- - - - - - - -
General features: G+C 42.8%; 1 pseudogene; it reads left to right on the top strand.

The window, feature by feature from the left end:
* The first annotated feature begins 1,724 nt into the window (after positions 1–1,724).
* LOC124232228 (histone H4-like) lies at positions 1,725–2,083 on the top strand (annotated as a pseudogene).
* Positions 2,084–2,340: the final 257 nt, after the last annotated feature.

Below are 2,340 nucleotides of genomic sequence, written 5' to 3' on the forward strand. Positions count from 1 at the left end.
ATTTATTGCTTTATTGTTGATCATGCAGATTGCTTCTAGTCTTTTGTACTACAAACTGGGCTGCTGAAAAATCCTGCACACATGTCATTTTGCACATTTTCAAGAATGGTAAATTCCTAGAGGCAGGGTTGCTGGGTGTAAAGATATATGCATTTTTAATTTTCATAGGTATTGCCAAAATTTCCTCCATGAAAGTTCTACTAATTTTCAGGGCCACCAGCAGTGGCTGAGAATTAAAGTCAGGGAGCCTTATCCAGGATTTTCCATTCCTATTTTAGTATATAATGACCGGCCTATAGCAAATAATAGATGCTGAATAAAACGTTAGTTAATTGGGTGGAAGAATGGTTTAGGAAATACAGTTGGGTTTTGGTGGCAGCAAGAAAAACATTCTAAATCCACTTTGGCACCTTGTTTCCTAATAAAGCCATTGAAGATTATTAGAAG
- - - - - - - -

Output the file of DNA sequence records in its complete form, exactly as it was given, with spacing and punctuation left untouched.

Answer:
General features: G+C 42.8%; 1 pseudogene; it reads left to right on the top strand.

The window, feature by feature from the left end:
* The first annotated feature begins 1,724 nt into the window (after positions 1–1,724).
* LOC124232228 (histone H4-like) lies at positions 1,725–2,083 on the top strand (annotated as a pseudogene).
* Positions 2,084–2,340: the final 257 nt, after the last annotated feature.

Below are 2,340 nucleotides of genomic sequence, written 5' to 3' on the forward strand. Positions count from 1 at the left end.
ATTTATTGCTTTATTGTTGATCATGCAGATTGCTTCTAGTCTTTTGTACTACAAACTGGGCTGCTGAAAAATCCTGCACACATGTCATTTTGCACATTTTCAAGAATGGTAAATTCCTAGAGGCAGGGTTGCTGGGTGTAAAGATATATGCATTTTTAATTTTCATAGGTATTGCCAAAATTTCCTCCATGAAAGTTCTACTAATTTTCAGGGCCACCAGCAGTGGCTGAGAATTAAAGTCAGGGAGCCTTATCCAGGATTTTCCATTCCTATTTTAGTATATAATGACCGGCCTATAGCAAATAATAGATGCTGAATAAAACGTTAGTTAATTGGGTGGAAGAATGGTTTAGGAAATACAGTTGGGTTTTGGTGGCAGCAAGAAAAACATTCTAAATCCACTTTGGCACCTTGTTTCCTAATAAAGCCATTGAAGATTATTAGAAG